April 14, 2024

D-Day For Eldred

On Wednesday, the Supreme Court hears oral argument in Eldred v. Ashcroft, the lawsuit challenging the 1998 Copyright Term Extension Act, a law that added twenty years onto the life of every current and new copyright. Larry Lessig will argue for Eldred, and Ted Olson, the U.S. Solicitor General, will argue for the government.

The copyright term is an important issue, but it is of less direct relevance to technologists than to other kinds of creators. Software can be copyrighted, but software is so new that it will be years before any software enters the public domain through expiration of its copyright.

Despite this, Eldred should be of great interest to technologists, because it is the only chance the Supreme Court has had recently to opine on the proper scope of copyright law. Eldred puts several important questions before the Court. Can Congress do whatever it wants in the name of copyright, or must the copyright laws be designed for the advancement of art and science? Must Congress consider the effect of new copyright laws on the public domain and on public debate? How does free speech impact copyright?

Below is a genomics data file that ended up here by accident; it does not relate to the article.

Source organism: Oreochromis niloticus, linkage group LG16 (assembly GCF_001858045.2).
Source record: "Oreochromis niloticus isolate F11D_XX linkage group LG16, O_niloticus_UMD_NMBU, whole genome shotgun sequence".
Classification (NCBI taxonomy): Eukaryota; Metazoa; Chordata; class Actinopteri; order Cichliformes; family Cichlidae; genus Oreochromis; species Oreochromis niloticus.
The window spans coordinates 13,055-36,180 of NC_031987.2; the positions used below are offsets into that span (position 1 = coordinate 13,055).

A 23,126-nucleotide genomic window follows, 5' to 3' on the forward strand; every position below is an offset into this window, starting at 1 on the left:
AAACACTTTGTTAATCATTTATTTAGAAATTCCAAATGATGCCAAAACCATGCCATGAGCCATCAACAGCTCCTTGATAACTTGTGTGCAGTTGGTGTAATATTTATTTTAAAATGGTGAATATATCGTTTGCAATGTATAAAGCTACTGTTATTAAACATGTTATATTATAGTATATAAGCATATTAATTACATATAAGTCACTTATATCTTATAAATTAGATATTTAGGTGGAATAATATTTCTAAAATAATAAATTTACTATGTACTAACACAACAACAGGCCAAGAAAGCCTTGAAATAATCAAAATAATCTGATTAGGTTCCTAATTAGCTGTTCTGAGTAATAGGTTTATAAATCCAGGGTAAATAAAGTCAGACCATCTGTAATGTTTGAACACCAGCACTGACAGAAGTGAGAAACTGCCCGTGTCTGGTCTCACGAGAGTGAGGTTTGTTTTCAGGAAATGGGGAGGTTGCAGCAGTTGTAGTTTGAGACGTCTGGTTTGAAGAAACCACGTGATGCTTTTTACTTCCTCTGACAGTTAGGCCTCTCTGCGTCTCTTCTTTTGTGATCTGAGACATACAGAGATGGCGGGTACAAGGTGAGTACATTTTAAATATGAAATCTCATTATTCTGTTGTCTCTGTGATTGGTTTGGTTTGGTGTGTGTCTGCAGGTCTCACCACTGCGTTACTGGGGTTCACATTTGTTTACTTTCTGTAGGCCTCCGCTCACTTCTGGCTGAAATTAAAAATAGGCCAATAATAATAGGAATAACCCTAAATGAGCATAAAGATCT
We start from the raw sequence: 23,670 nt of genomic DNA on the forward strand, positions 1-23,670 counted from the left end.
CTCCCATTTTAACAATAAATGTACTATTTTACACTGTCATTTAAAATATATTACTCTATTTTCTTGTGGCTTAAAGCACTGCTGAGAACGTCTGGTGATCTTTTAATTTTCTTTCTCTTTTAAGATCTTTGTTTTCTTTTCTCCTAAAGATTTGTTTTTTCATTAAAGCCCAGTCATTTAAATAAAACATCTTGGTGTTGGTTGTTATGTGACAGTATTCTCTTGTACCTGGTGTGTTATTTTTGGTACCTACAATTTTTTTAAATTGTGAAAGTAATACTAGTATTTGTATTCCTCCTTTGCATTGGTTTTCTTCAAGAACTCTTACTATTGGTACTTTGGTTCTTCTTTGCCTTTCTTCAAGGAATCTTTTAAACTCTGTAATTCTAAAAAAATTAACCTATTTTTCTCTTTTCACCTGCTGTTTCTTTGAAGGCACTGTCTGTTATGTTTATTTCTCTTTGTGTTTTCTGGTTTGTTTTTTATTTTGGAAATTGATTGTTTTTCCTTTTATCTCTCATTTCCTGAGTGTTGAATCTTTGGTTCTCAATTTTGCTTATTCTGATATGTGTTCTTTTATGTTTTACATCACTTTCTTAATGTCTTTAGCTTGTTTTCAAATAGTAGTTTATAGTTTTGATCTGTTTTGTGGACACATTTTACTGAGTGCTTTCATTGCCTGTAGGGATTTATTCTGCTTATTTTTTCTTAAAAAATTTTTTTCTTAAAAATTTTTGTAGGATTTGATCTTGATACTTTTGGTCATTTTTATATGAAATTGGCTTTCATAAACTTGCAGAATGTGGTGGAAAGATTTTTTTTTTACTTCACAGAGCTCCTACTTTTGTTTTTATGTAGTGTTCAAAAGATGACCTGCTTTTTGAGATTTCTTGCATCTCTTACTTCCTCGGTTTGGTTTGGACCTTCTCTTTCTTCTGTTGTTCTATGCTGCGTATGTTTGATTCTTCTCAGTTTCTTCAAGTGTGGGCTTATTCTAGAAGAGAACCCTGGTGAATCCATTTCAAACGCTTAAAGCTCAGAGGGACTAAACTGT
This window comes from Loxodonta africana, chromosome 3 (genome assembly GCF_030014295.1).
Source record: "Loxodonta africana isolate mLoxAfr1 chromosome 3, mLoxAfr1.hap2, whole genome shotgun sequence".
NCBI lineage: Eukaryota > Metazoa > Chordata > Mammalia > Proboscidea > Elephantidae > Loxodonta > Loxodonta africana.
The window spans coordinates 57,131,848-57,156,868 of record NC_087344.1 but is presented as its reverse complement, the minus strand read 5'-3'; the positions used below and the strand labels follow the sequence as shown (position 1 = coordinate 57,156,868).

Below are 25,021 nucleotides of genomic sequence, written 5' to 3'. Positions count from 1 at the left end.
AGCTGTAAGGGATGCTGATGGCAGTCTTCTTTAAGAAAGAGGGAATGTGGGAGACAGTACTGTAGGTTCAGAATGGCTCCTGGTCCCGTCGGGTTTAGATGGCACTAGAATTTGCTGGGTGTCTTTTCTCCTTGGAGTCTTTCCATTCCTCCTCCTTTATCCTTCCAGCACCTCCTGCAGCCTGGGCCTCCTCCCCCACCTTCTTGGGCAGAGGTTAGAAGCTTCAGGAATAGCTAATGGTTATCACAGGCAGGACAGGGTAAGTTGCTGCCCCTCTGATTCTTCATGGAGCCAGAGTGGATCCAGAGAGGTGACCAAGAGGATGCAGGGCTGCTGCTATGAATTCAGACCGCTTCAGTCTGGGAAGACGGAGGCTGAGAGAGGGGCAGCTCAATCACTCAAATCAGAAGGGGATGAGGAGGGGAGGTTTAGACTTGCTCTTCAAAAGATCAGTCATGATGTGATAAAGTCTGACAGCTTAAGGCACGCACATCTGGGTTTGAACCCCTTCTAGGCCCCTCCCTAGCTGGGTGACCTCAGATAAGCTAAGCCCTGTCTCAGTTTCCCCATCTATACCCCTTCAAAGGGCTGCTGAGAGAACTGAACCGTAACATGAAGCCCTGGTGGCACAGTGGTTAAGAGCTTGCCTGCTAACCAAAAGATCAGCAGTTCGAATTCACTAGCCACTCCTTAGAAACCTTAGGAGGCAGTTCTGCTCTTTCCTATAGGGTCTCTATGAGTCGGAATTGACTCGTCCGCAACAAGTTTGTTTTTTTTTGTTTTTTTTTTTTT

The opponents of technological freedom wave the flag of copyright. The Eldred decision may well determine how far they can go. It may be the first step in reversing the tide of ever-expanding copyright and ever-shrinking technological freedom; or it may ratify their claim that copyright trumps free speech and technological progress.

Transcripts of the oral argument will be available in a week or so. The decision won’t be announced for months.

Is the term of copyright too long? You be the judge: under current law my heirs will own the copyright on this item until about the year 2112.